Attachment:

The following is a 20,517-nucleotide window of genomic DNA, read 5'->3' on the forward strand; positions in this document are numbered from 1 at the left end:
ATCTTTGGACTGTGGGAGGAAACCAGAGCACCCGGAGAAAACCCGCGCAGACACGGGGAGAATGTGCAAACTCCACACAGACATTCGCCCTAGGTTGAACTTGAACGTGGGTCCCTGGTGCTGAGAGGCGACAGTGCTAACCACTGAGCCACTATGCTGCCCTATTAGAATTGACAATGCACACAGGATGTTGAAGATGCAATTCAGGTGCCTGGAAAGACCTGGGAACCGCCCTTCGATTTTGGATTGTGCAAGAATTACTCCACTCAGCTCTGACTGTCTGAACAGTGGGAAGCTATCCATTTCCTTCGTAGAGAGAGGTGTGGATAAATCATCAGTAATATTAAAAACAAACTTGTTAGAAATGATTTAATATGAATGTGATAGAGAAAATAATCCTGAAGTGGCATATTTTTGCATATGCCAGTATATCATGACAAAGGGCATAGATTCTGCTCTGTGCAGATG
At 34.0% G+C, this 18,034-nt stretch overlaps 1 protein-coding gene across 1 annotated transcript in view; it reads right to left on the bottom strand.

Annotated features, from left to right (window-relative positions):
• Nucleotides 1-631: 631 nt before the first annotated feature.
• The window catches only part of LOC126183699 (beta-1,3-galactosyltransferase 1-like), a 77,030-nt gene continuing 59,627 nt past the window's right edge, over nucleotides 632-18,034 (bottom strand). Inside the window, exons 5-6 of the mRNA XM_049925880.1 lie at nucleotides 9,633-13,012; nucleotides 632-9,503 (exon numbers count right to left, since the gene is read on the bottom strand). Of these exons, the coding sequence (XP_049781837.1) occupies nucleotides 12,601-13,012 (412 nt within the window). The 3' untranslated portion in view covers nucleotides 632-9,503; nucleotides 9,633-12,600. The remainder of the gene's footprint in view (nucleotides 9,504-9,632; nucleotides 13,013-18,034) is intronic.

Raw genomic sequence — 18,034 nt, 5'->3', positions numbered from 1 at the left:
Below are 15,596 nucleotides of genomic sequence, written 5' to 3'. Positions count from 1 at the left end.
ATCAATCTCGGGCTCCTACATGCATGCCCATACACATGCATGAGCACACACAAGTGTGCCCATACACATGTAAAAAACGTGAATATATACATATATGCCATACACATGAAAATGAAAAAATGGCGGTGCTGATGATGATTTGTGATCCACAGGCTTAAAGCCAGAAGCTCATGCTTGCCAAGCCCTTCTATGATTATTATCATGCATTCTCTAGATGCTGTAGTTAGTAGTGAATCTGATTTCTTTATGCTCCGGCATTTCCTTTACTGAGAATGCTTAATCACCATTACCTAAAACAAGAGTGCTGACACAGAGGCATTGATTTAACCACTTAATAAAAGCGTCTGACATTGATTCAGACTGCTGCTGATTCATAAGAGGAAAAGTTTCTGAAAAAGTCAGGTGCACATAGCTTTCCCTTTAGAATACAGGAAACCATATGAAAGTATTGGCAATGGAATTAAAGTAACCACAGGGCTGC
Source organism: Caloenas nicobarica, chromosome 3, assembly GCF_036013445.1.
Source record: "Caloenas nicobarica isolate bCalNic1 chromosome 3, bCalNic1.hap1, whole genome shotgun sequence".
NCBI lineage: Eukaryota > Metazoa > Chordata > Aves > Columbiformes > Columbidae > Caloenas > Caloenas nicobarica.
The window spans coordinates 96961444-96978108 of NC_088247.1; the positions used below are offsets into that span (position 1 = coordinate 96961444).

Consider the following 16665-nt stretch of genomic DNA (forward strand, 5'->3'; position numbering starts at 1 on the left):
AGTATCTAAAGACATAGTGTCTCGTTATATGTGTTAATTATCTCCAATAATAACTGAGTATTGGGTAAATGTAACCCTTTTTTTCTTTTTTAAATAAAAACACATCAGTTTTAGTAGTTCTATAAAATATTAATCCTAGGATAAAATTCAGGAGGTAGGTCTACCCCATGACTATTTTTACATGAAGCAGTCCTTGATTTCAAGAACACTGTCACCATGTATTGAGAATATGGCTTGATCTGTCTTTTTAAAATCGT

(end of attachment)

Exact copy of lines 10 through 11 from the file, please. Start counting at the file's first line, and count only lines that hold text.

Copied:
Source organism: Caloenas nicobarica, chromosome 3, assembly GCF_036013445.1.
Source record: "Caloenas nicobarica isolate bCalNic1 chromosome 3, bCalNic1.hap1, whole genome shotgun sequence".